Stochastic models are widely accepted as an important component in the analysis of complex systems. At the same time, models motivated by real-world phenomena yield many technical challenges, such as systems with sparse data, memory, or high dimensional components. As an applied mathematician, my research focuses on interesting problems at the intersection of these two themes. I use tools from applied probability, uncertainty quantification, numerical analysis, and scientific computing to advance our understanding of stochastic models that are rooted in real-world phenomenon with applications in fields as diverse as materials science, biophysics, systems control, and geophysics. The natural progression of this work is to explore links to data science, such as the potential for data-informed uncertainty quantification tools to complement and improve machine learning techniques and hierarchical Bayesian approaches to modeling.
Causality and Bayesian network PDEs for multiscale representations of porous media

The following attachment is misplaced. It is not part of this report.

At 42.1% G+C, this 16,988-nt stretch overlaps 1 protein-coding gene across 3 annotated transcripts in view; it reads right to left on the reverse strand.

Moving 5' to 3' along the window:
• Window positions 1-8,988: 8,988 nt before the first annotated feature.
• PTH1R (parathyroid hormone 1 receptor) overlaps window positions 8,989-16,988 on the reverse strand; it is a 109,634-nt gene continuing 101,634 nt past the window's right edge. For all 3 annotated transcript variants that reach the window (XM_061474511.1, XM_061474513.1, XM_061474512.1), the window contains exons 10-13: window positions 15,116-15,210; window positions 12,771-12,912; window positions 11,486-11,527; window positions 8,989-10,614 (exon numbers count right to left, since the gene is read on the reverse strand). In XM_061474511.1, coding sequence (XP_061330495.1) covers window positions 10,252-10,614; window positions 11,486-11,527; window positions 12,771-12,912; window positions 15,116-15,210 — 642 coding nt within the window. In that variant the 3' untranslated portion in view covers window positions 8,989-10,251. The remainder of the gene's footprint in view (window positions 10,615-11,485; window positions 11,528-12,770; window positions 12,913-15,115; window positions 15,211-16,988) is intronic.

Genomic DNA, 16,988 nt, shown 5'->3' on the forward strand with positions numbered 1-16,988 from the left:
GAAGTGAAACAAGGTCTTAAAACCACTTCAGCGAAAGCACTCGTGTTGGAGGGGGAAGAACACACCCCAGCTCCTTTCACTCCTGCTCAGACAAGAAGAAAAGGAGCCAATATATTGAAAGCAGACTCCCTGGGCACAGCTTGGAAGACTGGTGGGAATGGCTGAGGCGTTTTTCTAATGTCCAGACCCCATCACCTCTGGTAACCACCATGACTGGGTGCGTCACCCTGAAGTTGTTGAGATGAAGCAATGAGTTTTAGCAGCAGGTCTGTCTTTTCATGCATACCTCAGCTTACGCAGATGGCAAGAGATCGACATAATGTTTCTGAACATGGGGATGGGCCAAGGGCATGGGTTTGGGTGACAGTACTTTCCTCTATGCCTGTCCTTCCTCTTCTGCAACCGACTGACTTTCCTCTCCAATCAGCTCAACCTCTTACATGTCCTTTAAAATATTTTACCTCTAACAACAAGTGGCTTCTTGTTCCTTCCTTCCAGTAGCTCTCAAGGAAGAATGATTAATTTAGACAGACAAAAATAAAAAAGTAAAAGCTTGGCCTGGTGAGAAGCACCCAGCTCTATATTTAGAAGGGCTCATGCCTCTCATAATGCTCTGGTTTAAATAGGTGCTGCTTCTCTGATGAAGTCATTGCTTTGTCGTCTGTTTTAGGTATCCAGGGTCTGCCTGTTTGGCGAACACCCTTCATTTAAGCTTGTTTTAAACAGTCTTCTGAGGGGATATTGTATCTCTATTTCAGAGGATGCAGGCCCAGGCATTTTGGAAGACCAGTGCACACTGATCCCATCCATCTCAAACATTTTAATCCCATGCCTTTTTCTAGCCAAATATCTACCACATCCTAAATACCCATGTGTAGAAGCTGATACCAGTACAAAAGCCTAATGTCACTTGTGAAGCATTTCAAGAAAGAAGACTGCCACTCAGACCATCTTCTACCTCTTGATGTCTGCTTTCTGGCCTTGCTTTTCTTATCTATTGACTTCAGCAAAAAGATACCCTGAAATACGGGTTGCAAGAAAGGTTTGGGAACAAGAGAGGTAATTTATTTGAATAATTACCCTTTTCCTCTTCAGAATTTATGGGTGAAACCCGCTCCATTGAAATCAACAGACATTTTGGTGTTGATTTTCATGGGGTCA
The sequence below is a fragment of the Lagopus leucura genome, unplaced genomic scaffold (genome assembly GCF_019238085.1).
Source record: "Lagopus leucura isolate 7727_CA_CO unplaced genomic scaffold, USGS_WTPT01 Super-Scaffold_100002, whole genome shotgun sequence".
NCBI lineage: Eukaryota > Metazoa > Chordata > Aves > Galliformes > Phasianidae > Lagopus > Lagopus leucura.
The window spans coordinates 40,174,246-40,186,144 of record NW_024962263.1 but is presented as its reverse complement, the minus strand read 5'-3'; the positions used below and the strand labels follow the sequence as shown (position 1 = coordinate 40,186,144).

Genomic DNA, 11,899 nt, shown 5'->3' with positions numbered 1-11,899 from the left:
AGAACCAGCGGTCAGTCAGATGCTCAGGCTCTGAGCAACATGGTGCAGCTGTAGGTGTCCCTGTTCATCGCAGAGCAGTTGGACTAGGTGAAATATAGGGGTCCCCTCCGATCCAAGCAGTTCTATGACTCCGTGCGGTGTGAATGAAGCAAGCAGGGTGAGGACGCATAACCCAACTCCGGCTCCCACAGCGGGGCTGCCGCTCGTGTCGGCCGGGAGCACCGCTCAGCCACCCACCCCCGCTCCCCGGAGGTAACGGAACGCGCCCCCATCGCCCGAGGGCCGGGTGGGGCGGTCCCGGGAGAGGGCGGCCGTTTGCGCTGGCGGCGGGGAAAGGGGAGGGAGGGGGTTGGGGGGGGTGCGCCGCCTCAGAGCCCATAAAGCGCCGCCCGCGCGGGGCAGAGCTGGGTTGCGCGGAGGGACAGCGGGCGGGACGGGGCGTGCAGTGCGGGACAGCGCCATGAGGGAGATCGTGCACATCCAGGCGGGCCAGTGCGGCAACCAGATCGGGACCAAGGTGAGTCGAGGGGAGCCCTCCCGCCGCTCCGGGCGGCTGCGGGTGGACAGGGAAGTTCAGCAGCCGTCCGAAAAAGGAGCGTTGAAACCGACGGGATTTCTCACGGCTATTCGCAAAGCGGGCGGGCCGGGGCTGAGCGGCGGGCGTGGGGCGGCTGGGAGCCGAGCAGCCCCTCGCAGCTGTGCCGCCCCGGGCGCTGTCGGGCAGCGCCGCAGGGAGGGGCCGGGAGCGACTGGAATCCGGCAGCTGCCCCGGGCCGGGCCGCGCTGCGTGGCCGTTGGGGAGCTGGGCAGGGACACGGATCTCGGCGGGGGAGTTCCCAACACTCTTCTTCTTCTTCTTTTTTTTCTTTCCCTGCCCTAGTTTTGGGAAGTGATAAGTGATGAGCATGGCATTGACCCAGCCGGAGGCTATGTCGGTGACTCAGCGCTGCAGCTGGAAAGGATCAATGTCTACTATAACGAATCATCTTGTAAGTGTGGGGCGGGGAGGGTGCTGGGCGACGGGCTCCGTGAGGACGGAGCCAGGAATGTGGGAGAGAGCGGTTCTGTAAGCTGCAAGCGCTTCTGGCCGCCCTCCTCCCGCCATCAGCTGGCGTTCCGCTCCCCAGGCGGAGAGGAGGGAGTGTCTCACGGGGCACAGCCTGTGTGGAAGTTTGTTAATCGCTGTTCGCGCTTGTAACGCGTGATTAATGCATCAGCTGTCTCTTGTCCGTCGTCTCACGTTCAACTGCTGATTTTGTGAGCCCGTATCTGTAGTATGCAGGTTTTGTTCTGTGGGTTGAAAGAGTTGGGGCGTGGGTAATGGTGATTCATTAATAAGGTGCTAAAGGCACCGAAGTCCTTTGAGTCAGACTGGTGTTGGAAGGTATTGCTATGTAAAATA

Microscopic (pore-scale) properties of porous media affect and often determine their macroscopic (continuum- or Darcy-scale) counterparts. Understanding the relationship between processes on these two scales is essential to both the derivation of macroscopic models of transport phenomena in natural porous media and the design of novel materials for energy storage. Most microscopic properties exhibit complex statistical correlations and geometric constraints, which presents challenges for the estimation of macroscopic quantities of interest (QoIs) for example in the context of global sensitivity analysis (GSA) of macroscopic QoIs with respect to miscroscopic material properties. We present a systematic way of building correlations into stochastic multiscale models through Bayesian networks. This allows us to construct the joint probability density function (PDF) of model parameters through causal relationships that emulate engineering processes in the design of hierarchical nanoporous materials. Such PDFs also serve as input for the forward propagation of parametric uncertainty; our findings indicate that the inclusion of causal relationships impacts predictions of macroscopic QoIs. To assess the impact of correlations and causal relationships between microscopic parameters on macroscopic material properties, we use a moment-independent GSA based on the differential mutual information. Our GSA accounts for the correlated inputs and complex non-Gaussian QoIs. The global sensitivity indices are used to rank the effect of uncertainty in microscopic parameters on macroscopic QoIs, to quantify the impact of causality on the multiscale model’s predictions, and to provide physical interpretations of these results for hierarchical nanoporous materials.